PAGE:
What AI is and how it works in the financial services industry—Part 3

29 SEPTEMBER 2016
By Parth Desai

Parth Desai, Founder and CEO and AI guru discusses the results of the recent Finextra survey on the appetite and adoption of AI in Financial Services and asks, "What are the odds of AI based solutions becoming the imperative—not a nice to have?"

If I were a betting man, I would have placed a large bet on there being a different outcome from the recent Finextra survey on the adoption of AI in financial services. To a person within Pelican, we all predicted that compliance and security would be top of everyone's agenda. In fact this was not the case. Although it still figures in the list of priorities, it was time-to-market and product innovation that now occupy the top spots. This was a surprise at first, but having had time to think about the results, I can now see why this would be a major concern and I will talk more about this later.

Next on the list, which was expected, is the continuing headache of dealing with legacy systems. Within payments processing, repair, routing and investigations were also found to be inefficient. And one can almost sense the frustration many banks are feeling because, despite significant investments in payment processing systems and compliance, they still remain highly inefficient.

So looking at time-to-market and product innovation, both of which were cited to be among the most inefficient areas in banking, but are crucial to the future success of the business. This could be because of several reasons, including payments themselves which are not changing. It's actually the usage, integration and user interface demands that are dramatically changing. This requires a completely new approach incorporating rich and intelligent interface technologies like natural language processing (NLP) and omni-channel UI.

So what's next—the $64,000 question has to be—can new technology resolve some of these longstanding issues? The results of the survey show that a significant number of respondents are clearly on the lookout for new solutions—especially within product innovation and reduced time to market. Sanctions, AML systems, payment repair and exceptions processing systems are also appearing on their shopping lists. 

We were very pleasantly surprised to learn that 70% of the respondents believed that the adoption of AI will increase significantly in the payments industry over the next two years. There was also a strong agreement [45%] that AI has the potential to address the remaining inefficiencies in the payments business. However, there are still a number of adoption hurdles to overcome, as some respondents think that they would struggle to get management buy-in. Although in contrast, a sizeable number [38%] believe that AI can be relied upon and some [11%] are already using AI in their payments processing.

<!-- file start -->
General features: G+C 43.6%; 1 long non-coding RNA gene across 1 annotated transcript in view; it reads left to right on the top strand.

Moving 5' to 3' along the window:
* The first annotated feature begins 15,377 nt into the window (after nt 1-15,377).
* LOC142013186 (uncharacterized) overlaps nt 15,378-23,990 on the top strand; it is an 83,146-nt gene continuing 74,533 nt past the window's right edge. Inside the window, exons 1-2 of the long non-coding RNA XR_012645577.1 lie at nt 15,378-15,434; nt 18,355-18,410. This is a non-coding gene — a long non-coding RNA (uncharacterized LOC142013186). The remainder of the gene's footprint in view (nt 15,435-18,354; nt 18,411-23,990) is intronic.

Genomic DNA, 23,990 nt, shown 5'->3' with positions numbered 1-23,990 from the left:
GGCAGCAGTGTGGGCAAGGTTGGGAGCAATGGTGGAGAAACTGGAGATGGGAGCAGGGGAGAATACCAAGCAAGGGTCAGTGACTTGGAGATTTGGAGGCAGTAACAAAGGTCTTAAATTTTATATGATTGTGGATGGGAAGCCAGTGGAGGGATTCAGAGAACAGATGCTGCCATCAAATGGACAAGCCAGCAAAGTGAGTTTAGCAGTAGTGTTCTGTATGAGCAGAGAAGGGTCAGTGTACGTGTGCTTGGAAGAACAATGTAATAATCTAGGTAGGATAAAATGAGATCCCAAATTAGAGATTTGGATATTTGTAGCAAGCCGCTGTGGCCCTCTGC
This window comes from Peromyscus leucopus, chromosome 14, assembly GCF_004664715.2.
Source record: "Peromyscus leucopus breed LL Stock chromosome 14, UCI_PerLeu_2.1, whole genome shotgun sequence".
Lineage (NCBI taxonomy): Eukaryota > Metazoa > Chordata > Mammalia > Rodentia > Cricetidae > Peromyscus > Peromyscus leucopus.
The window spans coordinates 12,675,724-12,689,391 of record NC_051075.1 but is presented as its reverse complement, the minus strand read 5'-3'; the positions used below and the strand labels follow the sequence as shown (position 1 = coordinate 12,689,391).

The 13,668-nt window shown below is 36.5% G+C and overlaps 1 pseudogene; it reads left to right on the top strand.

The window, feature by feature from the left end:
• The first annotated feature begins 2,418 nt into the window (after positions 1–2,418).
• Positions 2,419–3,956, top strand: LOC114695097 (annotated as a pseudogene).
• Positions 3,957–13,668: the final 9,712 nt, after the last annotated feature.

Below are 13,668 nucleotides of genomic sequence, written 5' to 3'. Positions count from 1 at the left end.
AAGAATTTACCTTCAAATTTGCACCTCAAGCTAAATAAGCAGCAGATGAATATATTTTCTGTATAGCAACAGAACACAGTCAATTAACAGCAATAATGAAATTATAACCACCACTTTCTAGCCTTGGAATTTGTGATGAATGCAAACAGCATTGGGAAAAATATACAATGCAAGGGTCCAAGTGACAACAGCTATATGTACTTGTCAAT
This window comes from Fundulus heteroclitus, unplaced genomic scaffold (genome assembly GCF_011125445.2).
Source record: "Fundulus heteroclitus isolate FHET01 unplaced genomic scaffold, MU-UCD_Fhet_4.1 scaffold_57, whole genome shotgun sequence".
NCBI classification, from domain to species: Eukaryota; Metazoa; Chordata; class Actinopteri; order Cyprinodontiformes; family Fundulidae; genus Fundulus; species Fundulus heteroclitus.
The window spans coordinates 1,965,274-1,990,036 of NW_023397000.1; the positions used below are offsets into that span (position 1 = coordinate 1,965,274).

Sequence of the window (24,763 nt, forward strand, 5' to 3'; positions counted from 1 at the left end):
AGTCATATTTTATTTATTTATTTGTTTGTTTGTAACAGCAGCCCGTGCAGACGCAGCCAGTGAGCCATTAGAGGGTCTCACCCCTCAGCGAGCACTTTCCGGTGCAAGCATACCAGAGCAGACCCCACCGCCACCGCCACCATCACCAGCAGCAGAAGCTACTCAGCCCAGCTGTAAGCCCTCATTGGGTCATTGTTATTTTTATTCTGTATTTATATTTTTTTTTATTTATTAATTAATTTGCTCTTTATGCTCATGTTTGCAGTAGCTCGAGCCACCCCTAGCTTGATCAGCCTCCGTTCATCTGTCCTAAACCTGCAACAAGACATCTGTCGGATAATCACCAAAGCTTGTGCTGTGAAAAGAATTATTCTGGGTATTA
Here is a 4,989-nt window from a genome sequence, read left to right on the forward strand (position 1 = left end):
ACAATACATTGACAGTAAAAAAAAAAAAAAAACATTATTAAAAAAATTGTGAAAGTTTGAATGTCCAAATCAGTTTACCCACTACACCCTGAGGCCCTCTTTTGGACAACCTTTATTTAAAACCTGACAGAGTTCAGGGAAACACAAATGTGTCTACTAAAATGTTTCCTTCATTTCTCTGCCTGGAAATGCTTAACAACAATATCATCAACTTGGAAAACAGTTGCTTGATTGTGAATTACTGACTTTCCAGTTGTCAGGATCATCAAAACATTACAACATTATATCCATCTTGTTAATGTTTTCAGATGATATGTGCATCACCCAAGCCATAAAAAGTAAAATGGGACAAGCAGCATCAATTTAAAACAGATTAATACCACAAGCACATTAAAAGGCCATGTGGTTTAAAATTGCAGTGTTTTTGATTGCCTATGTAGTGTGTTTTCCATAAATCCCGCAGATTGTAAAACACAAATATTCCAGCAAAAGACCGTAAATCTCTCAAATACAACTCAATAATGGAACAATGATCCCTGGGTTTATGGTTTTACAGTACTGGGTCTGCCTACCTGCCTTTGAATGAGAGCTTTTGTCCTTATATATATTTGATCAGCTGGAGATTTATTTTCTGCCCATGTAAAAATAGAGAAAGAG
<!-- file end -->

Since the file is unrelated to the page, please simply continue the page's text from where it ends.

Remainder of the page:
AI and Banking
We know that Artificial Intelligence is solving several challenges faced by the payments industry and also reducing many of the inefficiencies. Our experience in AI spans over 20 years, and we are already supporting long standing customers in areas such as sanctions processing, payments repair, exceptions and intelligent least-cost routing. Those customers who are using AI based solutions have been able to reduce, or virtually eliminate, the high levels of human intervention and manual processing that were previously necessary. This has enabled them achieve lower costs, accelerate processing time and reduce errors across the board. Other areas currently being explored with our customers are automation of exceptions & investigations and customer retention.

One area where banks will derive significant benefits from AI is when they start to focus their attention on product Innovation. By exploiting the vast and invaluable  amounts of data that banks possess on customers behaviours and preferences, via technologies of machine learning, valuable insights will be acquired enabling new, and relevant, products and services to be created. Use of knowledge based approach in combination with the right AI engines, time to market can also be significantly reduced. This will help banks to compete more effectively against the new fintech players and challenger banks. In future, we also feel the use of voice recognition combined with natural language processing will be a powerful combination enabling more innovation and a significantly improved user experience.

So all in all, based on the feedback from the Finextra survey, it appears that the future of AI is pretty much assured. Indeed, if I were a betting man, this time I would be inclined to place a very large bet that within the next two to three years AI based solutions will be a Business-As-Usual requirement. Not a nice to have.

Read Part 1 and Part 2 of this series here.

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